Are Rising University Tuitions Justified?

February 14, 2012 in Daily Bulletin, Signature

On Pileus, Marc Eisner takes a look at the argument that tuition costs have risen too much, too quickly. He argues that students are getting something in return for the higher fees:

  • The most striking thing about the evolution of the university experience over the years is the change in the services provided.
  • Not too long ago university students were given fairly limited support and complete freedom. They were expected to come to their own decisions and adjust their own schedules. Course catalogues had to be picked up, and advisors were rare. Moreover the living facilities were basic with community television rooms and bland food the norm.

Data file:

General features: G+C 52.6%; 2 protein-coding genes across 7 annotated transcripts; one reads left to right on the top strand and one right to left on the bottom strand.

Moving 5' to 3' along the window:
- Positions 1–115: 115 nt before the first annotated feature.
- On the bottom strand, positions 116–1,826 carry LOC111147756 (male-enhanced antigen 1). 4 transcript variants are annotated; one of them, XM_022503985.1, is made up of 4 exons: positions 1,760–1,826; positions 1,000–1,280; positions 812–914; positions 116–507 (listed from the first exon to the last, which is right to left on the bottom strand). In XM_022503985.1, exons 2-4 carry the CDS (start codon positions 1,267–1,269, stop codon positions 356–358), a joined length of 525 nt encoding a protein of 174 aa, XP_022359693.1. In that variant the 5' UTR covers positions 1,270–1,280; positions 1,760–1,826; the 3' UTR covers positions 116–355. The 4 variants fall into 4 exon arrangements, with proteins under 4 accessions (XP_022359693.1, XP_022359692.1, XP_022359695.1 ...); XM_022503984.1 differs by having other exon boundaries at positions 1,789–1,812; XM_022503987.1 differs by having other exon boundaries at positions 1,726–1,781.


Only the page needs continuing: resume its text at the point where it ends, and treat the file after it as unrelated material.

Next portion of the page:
• Now students have PhDs helping them through every step of the university process. The advisor’s approval is seemingly necessary for every little decision. Living conditions have also significantly improved with personal televisions and computers the norm, meaning that the university has to provide cable and internet. The quality and variety of the food has also significantly increased.

Eisner concludes by noting that the inflation adjusted $5,500 tuition he paid for a year of education reflected the quality of service that he received. To read more about the differences in the college experience between the past and present, the political implications of this change, and how this is interpreted from the university’s perspective, click here.

Source: Pileus

Via: Newmark’s Door